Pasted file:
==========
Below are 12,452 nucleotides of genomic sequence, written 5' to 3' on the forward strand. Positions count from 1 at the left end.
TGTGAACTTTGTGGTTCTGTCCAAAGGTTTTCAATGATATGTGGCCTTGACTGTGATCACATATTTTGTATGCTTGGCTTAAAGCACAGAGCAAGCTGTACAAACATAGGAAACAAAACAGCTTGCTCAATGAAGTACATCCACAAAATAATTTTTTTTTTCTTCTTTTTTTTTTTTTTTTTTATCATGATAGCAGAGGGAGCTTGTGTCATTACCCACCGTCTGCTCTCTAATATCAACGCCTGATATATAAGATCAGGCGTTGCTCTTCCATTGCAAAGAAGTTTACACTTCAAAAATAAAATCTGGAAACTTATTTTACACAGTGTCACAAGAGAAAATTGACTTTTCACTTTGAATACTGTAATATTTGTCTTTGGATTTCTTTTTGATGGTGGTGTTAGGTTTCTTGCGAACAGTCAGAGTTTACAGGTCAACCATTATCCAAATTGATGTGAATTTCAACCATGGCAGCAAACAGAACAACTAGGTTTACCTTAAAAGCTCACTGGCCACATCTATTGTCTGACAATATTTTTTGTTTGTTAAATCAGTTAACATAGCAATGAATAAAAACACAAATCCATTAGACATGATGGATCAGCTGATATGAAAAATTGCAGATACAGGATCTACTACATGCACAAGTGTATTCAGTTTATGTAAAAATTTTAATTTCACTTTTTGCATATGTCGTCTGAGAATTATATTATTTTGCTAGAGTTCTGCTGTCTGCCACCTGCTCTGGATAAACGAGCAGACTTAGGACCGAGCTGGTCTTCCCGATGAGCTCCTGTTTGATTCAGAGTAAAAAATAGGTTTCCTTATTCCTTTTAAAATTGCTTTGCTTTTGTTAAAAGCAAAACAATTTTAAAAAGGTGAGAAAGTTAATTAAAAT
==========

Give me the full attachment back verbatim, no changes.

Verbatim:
Below are 12,452 nucleotides of genomic sequence, written 5' to 3' on the forward strand. Positions count from 1 at the left end.
TGTGAACTTTGTGGTTCTGTCCAAAGGTTTTCAATGATATGTGGCCTTGACTGTGATCACATATTTTGTATGCTTGGCTTAAAGCACAGAGCAAGCTGTACAAACATAGGAAACAAAACAGCTTGCTCAATGAAGTACATCCACAAAATAATTTTTTTTTTCTTCTTTTTTTTTTTTTTTTTTATCATGATAGCAGAGGGAGCTTGTGTCATTACCCACCGTCTGCTCTCTAATATCAACGCCTGATATATAAGATCAGGCGTTGCTCTTCCATTGCAAAGAAGTTTACACTTCAAAAATAAAATCTGGAAACTTATTTTACACAGTGTCACAAGAGAAAATTGACTTTTCACTTTGAATACTGTAATATTTGTCTTTGGATTTCTTTTTGATGGTGGTGTTAGGTTTCTTGCGAACAGTCAGAGTTTACAGGTCAACCATTATCCAAATTGATGTGAATTTCAACCATGGCAGCAAACAGAACAACTAGGTTTACCTTAAAAGCTCACTGGCCACATCTATTGTCTGACAATATTTTTTGTTTGTTAAATCAGTTAACATAGCAATGAATAAAAACACAAATCCATTAGACATGATGGATCAGCTGATATGAAAAATTGCAGATACAGGATCTACTACATGCACAAGTGTATTCAGTTTATGTAAAAATTTTAATTTCACTTTTTGCATATGTCGTCTGAGAATTATATTATTTTGCTAGAGTTCTGCTGTCTGCCACCTGCTCTGGATAAACGAGCAGACTTAGGACCGAGCTGGTCTTCCCGATGAGCTCCTGTTTGATTCAGAGTAAAAAATAGGTTTCCTTATTCCTTTTAAAATTGCTTTGCTTTTGTTAAAAGCAAAACAATTTTAAAAAGGTGAGAAAGTTAATTAAAAT